News 10.09.09

U.S. Government to Fund Wrongful Conviction Representation and Training Efforts

The U.S. Bureau of Justice Assistance, an office within the Department of Justice, announced recently that it will provide nearly $2.5 million in funding this year for 11 organizations working to represent defendants seeking to overturn wrongful convictions. The funding is dedicated to organizations that handle cases where DNA testing cannot help prove innocence. The BJA also announced that it will provide about $100,000 to the National Association of Criminal Defense Lawyers to facilitate training to help attorneys and organizations to improve the capacity to represent defendants seeking to prove their innocence in post-conviction appeals.

The organizations awarded grants are: the

Idaho Innocence Project

, the

Innocence Project of Minnesota

, the

Kentucky Innocence Project

, the

Midwestern Innocence Project

, the

Northern California Innocence Project

, the

Alaska Innocence Project

, the

Cooley Innocence Project

(at Cooley Law School in Lansing, Michigan), the Massachusetts

Committee for Public Counsel Services

, the

Innocence Project of Florida

, the

Michigan State Appellate Defender’s Office

and the

Arizona Justice Project

.

The Innocence Project is a separate non-profit organization from the organizations above, many of which are fellow members of the

Innocence Network

– an affiliation of organizations dedicated to overturning wrongful convictions. The Innocence Project only handles cases where DNA testing could prove innocence.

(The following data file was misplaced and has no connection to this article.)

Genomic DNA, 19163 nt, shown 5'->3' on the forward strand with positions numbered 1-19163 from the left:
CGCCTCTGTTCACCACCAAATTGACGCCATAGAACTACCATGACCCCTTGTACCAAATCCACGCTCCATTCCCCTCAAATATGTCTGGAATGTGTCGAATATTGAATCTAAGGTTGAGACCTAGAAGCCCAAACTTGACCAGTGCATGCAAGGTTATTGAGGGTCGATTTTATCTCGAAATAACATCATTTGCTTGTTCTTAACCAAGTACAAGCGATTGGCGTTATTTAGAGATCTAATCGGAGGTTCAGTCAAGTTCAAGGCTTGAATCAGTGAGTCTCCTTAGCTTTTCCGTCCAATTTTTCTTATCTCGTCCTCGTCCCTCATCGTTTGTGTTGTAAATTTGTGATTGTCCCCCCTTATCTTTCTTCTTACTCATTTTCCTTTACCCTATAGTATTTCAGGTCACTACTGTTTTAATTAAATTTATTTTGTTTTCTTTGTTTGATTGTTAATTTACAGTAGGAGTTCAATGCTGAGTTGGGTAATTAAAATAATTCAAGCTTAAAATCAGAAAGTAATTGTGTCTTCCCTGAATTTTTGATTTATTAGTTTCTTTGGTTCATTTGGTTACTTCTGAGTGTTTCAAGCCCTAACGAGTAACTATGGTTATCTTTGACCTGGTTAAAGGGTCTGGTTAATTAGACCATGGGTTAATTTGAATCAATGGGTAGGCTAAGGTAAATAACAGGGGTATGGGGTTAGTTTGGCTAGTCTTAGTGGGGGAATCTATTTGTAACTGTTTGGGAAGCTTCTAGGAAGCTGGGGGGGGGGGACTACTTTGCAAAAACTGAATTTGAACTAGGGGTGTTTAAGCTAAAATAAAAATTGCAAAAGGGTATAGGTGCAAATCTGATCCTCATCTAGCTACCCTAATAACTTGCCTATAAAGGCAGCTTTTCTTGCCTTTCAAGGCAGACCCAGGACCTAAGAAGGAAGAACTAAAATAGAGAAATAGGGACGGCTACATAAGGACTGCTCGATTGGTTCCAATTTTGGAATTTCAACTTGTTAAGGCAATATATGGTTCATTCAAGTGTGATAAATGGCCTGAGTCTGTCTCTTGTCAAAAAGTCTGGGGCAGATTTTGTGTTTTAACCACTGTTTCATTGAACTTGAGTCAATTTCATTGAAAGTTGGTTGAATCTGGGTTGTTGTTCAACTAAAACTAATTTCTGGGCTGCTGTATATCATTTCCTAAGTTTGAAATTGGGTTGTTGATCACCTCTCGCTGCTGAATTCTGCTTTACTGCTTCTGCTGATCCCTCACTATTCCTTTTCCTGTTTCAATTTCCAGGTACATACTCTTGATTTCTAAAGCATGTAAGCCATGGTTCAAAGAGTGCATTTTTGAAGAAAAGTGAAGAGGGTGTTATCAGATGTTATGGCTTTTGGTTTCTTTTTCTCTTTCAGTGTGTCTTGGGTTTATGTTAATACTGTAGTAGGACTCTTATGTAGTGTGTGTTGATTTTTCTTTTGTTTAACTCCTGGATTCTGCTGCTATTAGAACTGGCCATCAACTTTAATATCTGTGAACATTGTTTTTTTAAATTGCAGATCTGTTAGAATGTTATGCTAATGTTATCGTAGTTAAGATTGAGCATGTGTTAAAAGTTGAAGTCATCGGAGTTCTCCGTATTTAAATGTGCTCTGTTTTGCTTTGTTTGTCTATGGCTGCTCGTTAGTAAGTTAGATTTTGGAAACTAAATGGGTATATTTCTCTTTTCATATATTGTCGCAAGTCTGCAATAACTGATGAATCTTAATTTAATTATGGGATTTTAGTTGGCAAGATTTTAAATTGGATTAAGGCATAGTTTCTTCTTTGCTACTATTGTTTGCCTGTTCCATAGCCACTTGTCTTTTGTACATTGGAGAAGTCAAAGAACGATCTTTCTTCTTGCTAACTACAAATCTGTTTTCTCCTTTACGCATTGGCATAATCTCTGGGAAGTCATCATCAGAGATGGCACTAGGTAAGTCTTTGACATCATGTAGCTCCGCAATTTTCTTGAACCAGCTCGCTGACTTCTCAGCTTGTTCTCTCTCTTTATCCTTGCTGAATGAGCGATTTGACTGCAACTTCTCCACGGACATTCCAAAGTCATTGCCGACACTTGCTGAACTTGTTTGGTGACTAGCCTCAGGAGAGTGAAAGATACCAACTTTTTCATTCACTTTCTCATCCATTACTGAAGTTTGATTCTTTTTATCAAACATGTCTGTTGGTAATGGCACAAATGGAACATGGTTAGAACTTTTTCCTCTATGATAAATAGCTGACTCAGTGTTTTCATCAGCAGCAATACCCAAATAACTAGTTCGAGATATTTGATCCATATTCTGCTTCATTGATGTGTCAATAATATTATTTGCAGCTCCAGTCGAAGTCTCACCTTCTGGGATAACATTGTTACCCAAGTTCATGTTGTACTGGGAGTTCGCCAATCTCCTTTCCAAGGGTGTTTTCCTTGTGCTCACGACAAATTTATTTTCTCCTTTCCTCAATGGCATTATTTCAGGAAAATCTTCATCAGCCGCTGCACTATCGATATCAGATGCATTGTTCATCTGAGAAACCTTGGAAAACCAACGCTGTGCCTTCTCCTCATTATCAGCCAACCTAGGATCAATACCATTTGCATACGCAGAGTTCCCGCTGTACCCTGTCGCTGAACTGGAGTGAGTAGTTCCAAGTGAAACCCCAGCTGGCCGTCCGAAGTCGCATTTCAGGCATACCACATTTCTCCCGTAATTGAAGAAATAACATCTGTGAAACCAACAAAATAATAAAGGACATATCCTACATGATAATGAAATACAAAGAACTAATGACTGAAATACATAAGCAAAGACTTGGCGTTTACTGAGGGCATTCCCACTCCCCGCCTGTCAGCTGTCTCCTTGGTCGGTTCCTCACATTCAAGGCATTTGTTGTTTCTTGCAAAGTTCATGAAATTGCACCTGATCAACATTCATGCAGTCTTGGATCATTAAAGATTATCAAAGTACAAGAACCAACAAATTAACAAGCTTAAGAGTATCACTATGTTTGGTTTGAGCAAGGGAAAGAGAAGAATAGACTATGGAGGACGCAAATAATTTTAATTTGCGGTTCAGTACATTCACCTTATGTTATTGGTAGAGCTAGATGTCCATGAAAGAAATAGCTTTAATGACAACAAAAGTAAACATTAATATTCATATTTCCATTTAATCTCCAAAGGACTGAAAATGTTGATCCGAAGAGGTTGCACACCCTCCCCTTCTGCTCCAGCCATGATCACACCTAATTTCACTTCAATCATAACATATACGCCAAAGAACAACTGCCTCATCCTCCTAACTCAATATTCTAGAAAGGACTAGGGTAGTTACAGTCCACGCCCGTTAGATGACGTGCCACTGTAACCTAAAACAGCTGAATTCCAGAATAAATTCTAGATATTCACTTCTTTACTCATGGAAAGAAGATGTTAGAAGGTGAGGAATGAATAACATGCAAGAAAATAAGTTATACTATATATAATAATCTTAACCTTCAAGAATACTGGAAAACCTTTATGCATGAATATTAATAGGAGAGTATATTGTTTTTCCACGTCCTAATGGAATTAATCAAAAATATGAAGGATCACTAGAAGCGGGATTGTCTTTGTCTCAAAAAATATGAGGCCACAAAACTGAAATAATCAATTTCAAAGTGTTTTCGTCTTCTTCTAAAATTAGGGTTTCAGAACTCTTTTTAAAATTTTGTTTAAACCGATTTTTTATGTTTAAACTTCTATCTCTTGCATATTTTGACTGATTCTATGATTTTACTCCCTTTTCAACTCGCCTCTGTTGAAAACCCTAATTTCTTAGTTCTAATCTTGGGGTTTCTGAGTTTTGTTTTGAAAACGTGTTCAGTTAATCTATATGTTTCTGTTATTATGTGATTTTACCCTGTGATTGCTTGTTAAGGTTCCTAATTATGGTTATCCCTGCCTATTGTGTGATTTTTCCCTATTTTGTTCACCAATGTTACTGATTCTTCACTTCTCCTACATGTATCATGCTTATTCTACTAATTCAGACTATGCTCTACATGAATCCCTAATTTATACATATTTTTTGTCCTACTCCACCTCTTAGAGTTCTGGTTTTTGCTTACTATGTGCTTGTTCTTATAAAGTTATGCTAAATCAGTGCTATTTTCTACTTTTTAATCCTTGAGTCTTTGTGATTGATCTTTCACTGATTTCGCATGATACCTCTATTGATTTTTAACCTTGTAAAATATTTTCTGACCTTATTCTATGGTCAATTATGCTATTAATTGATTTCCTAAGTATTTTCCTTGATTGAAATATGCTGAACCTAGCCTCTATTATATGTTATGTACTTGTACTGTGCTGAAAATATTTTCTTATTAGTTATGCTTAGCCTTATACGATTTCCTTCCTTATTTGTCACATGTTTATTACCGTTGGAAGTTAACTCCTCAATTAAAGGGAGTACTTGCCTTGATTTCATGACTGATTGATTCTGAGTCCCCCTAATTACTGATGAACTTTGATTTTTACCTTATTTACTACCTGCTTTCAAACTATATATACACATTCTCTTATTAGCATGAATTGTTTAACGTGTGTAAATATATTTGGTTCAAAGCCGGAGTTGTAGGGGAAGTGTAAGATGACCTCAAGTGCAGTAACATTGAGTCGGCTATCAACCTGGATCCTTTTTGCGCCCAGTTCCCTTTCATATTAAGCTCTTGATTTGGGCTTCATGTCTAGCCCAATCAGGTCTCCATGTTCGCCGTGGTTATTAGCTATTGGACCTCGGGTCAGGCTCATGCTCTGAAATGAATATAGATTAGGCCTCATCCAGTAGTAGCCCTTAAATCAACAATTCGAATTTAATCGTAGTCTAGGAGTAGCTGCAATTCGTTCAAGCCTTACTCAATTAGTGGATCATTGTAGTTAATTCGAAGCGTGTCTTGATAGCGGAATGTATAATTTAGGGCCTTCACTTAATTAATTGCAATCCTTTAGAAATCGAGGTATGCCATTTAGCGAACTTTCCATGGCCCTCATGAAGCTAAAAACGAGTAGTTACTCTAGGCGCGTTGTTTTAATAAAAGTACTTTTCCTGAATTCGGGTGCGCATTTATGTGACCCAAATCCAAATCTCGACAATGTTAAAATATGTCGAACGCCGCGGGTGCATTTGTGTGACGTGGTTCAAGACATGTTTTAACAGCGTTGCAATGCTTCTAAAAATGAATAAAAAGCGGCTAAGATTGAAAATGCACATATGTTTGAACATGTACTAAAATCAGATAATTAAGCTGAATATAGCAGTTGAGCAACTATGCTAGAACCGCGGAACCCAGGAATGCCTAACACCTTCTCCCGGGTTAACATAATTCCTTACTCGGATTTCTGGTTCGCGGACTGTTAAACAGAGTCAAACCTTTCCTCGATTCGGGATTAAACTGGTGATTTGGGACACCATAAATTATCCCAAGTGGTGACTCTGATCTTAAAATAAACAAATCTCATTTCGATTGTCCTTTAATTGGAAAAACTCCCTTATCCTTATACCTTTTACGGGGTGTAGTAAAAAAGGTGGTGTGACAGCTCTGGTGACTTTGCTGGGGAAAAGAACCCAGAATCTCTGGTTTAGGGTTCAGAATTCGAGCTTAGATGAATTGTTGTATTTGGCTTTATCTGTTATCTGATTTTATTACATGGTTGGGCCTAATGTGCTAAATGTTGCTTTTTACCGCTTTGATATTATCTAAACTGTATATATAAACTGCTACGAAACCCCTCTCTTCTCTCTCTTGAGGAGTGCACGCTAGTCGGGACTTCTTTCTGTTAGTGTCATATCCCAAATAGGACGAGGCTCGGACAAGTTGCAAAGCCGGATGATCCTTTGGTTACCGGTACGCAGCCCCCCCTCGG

Read more in the BJA statement on the grants

.

The Department of Justice also announced recently that it would fund DNA testing in cases of possible wrongful conviction in nine states under the

Postconviction DNA Testing Assistance Program

. The nine states receiving funds this year are California, Colorado, Connecticut, Louisiana, Maryland, Minnesota, North Carolina, New Mexico and Wisconsin.

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  1. Stoney Lawson says:

    Does Texas compensate for wrongful convictions ? My case is unique I would say since a justice of the peace actually wore a robe and found me guilty of 17 counts of burgerly of habitation. With the only evidence submitted was a plaster cast of a shoe print that was size 6 1/2 and I wore size 12 at the time and still do. I think their scrambling to hide the paper work since I was told by the feds I could use over the trumped up charges. The justice of the peace was my sisters father in law at the time and didn’t like me at all. Would there be any justice served for a case like this ? Any information would be appreciated. I was told to keep quiet about this because in my small community they (being the county) would retaliate. And to make sure my family and my self should move somewhere else for safety. I don’t feel I should have to run and hide from any office that is supposedly run by and for justice.

  2. Ross says:

    I think this is a worthy cause and more money should go into it rather than spending millions on the wrongful conviction of innocent people. Also,there should be more stringent rules on how cases can be prosecuted in regard to actual hard evidence. Circumstantial evidence,in my mind,is not evidence at all. Hard physical evidence should be made mandatory in order to convict. Be it the weapon/s involved,times regarding the commission of the alleged crime or irrefutable DNA evidence. Our system has been in the grip of corrupt judges and prosecutors for far too long.

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